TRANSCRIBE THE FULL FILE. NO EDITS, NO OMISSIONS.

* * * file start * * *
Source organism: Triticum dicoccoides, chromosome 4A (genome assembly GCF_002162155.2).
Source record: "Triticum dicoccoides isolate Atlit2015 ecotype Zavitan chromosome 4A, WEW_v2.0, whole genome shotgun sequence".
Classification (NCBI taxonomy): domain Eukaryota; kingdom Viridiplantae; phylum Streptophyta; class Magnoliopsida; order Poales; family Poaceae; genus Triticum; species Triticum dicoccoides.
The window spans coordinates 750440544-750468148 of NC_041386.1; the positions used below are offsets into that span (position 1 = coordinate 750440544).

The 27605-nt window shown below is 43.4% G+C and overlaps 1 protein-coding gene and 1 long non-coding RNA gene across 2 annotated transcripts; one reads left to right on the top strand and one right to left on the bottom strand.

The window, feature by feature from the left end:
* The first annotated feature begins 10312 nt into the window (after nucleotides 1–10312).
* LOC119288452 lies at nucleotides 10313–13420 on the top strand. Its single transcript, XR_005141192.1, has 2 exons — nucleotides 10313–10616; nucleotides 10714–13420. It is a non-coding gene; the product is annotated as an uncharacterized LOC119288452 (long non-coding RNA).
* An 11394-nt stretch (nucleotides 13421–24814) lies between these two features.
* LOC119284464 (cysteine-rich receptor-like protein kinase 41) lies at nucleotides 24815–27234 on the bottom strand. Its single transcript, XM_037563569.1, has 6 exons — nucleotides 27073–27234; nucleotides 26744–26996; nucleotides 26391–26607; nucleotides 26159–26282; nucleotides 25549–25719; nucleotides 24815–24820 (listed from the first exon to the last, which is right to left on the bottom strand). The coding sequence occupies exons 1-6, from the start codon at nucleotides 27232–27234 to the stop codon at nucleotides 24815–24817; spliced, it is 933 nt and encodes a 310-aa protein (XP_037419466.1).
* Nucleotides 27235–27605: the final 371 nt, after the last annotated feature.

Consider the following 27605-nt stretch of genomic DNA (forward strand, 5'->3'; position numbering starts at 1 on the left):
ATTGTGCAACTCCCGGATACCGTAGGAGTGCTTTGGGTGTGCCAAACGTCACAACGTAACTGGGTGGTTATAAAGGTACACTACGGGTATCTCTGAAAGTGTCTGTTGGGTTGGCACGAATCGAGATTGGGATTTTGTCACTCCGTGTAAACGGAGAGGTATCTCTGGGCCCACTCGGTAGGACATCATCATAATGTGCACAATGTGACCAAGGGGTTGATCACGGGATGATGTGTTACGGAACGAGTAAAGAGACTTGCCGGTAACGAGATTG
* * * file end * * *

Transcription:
Source organism: Triticum dicoccoides, chromosome 4A (genome assembly GCF_002162155.2).
Source record: "Triticum dicoccoides isolate Atlit2015 ecotype Zavitan chromosome 4A, WEW_v2.0, whole genome shotgun sequence".
Classification (NCBI taxonomy): domain Eukaryota; kingdom Viridiplantae; phylum Streptophyta; class Magnoliopsida; order Poales; family Poaceae; genus Triticum; species Triticum dicoccoides.
The window spans coordinates 750440544-750468148 of NC_041386.1; the positions used below are offsets into that span (position 1 = coordinate 750440544).

The 27605-nt window shown below is 43.4% G+C and overlaps 1 protein-coding gene and 1 long non-coding RNA gene across 2 annotated transcripts; one reads left to right on the top strand and one right to left on the bottom strand.

The window, feature by feature from the left end:
* The first annotated feature begins 10312 nt into the window (after nucleotides 1–10312).
* LOC119288452 lies at nucleotides 10313–13420 on the top strand. Its single transcript, XR_005141192.1, has 2 exons — nucleotides 10313–10616; nucleotides 10714–13420. It is a non-coding gene; the product is annotated as an uncharacterized LOC119288452 (long non-coding RNA).
* An 11394-nt stretch (nucleotides 13421–24814) lies between these two features.
* LOC119284464 (cysteine-rich receptor-like protein kinase 41) lies at nucleotides 24815–27234 on the bottom strand. Its single transcript, XM_037563569.1, has 6 exons — nucleotides 27073–27234; nucleotides 26744–26996; nucleotides 26391–26607; nucleotides 26159–26282; nucleotides 25549–25719; nucleotides 24815–24820 (listed from the first exon to the last, which is right to left on the bottom strand). The coding sequence occupies exons 1-6, from the start codon at nucleotides 27232–27234 to the stop codon at nucleotides 24815–24817; spliced, it is 933 nt and encodes a 310-aa protein (XP_037419466.1).
* Nucleotides 27235–27605: the final 371 nt, after the last annotated feature.

Consider the following 27605-nt stretch of genomic DNA (forward strand, 5'->3'; position numbering starts at 1 on the left):
ATTGTGCAACTCCCGGATACCGTAGGAGTGCTTTGGGTGTGCCAAACGTCACAACGTAACTGGGTGGTTATAAAGGTACACTACGGGTATCTCTGAAAGTGTCTGTTGGGTTGGCACGAATCGAGATTGGGATTTTGTCACTCCGTGTAAACGGAGAGGTATCTCTGGGCCCACTCGGTAGGACATCATCATAATGTGCACAATGTGACCAAGGGGTTGATCACGGGATGATGTGTTACGGAACGAGTAAAGAGACTTGCCGGTAACGAGATTG